Singapore

380,000 people in Singapore exposed in 2016 Uber hack

Authorities probing incident, including whether firm breached any laws

Personal information of 380,000 people here, including names, e-mail addresses and mobile phone numbers, were exposed when Uber was hacked in 2016, the ride-sharing company disclosed yesterday - owning up to what is Singapore's largest data breach to date.

Weeks after Uber came under fire for trying to conceal the hack that involved 57 million Uber riders and drivers worldwide, the true extent of the problem here is only starting to become clear.

Singapore authorities said that they are investigating the incident, including if the company had breached any laws.

Said privacy watchdog Personal Data Protection Commission (PDPC): "Uber's breach has affected a significant number of users in Singapore. The PDPC takes a serious view of data breaches and is investigating whether Uber has breached the data protection provisions of the Personal Data Protection Act (PDPA)."

The Land Transport Authority (LTA) said it "expects Uber to be fully transparent and cooperate with local regulators".

"Uber, as a transport service provider, should be held to high standards of public accountability in both ensuring commuter safety as well as complying with the PDPA," said an LTA spokesman.

The PDPC takes a serious view of data breaches and is investigating whether Uber has breached the data protection provisions of the Personal Data Protection Act (PDPA). Personal Data Protection Commission

While Uber has not disclosed the total number of riders and drivers here, Uber Singapore's general manager, Mr Warren Tseng, told The Straits Times in May that "over a million" people here actively use the app.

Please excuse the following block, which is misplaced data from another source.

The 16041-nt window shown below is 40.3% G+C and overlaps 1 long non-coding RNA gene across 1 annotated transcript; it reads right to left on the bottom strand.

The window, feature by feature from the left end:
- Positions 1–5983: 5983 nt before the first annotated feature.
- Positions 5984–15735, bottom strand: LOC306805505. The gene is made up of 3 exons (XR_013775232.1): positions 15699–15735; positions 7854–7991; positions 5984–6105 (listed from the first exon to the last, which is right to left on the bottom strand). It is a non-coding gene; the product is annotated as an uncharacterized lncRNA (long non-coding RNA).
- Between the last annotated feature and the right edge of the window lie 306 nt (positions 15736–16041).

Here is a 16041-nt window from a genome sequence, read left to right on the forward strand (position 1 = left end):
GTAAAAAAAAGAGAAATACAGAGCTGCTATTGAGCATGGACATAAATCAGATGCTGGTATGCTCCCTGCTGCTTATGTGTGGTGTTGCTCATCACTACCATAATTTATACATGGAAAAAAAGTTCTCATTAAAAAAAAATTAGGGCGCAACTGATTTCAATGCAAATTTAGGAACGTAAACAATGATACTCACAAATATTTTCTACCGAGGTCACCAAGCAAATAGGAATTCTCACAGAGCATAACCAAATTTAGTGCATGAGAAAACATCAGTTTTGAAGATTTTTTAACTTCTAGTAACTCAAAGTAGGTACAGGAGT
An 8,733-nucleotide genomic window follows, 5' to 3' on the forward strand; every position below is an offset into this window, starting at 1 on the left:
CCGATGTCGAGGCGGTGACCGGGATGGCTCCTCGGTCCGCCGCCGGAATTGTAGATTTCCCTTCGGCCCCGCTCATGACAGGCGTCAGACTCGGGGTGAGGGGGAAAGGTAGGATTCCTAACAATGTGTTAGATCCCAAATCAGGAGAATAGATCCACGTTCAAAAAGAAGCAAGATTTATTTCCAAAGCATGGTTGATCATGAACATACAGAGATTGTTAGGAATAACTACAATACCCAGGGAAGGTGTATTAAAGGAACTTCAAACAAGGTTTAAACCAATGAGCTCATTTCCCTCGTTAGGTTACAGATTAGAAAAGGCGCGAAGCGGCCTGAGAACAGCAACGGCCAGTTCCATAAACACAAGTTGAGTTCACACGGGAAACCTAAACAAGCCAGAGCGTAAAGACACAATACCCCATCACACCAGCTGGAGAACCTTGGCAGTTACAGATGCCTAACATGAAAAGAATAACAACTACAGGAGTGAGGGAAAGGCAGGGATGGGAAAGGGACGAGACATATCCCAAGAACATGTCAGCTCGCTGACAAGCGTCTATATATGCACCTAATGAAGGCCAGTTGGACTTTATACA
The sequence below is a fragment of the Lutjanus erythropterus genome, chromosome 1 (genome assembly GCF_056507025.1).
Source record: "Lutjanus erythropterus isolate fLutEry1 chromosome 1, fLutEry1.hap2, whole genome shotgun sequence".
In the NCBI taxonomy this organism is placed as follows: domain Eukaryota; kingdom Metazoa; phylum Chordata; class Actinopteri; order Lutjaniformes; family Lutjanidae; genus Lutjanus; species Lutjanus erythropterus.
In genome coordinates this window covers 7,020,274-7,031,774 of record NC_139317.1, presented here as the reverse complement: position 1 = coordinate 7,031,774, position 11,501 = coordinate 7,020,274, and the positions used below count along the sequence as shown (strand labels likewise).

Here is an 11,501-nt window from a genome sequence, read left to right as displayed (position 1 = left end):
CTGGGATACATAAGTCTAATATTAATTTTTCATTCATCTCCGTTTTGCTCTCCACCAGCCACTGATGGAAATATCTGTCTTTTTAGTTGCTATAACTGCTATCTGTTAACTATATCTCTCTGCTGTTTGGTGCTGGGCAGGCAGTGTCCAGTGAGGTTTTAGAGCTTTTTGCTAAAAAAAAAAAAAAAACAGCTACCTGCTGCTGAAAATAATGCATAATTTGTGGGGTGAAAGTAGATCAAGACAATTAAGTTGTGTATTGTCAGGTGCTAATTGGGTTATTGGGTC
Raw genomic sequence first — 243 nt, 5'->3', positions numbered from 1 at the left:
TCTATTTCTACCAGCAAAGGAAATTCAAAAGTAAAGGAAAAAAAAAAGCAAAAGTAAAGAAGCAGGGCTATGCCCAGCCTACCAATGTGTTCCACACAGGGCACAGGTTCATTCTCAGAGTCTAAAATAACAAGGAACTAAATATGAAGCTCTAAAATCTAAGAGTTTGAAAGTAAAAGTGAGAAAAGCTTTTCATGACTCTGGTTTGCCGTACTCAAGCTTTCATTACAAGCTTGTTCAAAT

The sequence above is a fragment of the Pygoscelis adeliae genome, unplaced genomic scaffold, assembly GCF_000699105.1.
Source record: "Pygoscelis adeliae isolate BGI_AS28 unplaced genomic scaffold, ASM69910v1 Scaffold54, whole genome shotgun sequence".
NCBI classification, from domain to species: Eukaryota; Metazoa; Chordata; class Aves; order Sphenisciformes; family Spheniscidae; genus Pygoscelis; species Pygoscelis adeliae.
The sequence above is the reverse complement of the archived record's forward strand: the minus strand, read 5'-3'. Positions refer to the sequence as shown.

It emerged last monthUber paid US$100,000 (S$135,000) to the hacker responsible for the October 2016 hack to destroy the information in an effort to cover up the breach. Forensics experts hired by Uber said information such as credit card numbers or dates of birth were not exposed.

Yesterday, Uber said riders do not need to take action as it has not seen evidence of fraud or misuse. But it encouraged users to report anything unusual related to their accounts.

The company had earlier dismissed any link between the hack and reports of users here getting billed for rides they did not take.

In one instance, Uber rider Jenna Lim claimed that $1,300 worth of Uber rides she did not take were billed to her over a period of five days in November.

Uber said last month it had "no reason to believe" the two events are related.

Cybersecurity experts warned that a data breach could still be harmful even if it did not expose financial information.

Said Mr Sumit Bansal, managing director of Asean and Korea at network security firm Sophos: "By having these personal details, hackers can potentially guess your password and obtain clues about how you create passwords."

Technology